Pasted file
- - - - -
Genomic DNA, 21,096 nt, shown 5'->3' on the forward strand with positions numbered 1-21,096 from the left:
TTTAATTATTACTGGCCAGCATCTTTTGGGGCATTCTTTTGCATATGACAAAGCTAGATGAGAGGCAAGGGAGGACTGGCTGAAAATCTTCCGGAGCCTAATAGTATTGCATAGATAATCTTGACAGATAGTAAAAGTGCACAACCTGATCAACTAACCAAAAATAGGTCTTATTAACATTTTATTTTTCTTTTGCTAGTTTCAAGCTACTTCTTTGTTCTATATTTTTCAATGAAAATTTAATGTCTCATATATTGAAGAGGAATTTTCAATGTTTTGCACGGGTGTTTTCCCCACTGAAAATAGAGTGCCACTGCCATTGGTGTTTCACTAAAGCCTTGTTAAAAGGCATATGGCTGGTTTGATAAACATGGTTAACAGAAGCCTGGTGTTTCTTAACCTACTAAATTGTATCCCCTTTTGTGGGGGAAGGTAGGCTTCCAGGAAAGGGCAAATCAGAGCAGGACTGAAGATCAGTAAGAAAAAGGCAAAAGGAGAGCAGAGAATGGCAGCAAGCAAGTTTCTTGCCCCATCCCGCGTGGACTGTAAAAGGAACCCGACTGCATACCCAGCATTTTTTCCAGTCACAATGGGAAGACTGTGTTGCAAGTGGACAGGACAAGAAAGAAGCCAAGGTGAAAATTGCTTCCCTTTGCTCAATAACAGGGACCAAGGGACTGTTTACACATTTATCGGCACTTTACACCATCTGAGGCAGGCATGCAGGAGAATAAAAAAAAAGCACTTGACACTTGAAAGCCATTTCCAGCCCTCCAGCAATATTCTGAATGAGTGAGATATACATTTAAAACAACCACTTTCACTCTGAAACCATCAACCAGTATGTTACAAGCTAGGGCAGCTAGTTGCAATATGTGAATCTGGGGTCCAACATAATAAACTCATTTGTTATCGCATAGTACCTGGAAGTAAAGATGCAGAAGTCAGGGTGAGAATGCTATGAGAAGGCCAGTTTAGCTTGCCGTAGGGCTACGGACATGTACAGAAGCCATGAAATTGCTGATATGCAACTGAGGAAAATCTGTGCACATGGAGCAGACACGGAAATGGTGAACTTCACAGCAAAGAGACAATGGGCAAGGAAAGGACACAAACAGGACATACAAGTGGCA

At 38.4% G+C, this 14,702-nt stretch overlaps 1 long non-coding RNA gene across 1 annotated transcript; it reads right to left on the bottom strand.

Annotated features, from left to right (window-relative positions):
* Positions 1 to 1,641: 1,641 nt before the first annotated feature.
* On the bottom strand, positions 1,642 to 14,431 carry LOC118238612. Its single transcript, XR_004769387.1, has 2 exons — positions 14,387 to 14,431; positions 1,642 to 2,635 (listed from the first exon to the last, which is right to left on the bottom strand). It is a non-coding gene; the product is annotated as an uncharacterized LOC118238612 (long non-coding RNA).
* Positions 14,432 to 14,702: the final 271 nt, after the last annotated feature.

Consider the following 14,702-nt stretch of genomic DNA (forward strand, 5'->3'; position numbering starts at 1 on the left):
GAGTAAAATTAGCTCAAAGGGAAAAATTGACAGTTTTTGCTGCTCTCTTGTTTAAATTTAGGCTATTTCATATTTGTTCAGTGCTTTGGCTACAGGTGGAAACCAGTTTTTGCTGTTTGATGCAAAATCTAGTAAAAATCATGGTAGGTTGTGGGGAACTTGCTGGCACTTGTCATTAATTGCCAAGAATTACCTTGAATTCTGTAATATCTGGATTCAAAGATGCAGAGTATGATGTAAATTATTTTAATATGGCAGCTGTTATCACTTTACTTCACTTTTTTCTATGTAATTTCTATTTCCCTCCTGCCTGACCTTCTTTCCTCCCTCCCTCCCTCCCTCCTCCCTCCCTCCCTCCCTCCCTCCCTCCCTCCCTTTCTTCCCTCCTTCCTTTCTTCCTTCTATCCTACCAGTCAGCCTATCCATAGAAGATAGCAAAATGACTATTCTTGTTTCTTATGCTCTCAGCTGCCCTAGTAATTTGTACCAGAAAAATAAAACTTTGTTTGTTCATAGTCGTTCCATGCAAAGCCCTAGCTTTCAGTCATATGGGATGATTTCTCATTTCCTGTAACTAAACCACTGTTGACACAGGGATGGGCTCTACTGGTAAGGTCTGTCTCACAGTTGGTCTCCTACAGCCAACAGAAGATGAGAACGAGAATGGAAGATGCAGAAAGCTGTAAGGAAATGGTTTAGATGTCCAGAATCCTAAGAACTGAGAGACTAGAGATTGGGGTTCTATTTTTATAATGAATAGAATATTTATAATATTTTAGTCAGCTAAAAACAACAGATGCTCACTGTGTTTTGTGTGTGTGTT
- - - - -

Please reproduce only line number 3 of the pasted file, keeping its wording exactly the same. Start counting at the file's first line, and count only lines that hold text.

At 38.4% G+C, this 14,702-nt stretch overlaps 1 long non-coding RNA gene across 1 annotated transcript; it reads right to left on the bottom strand.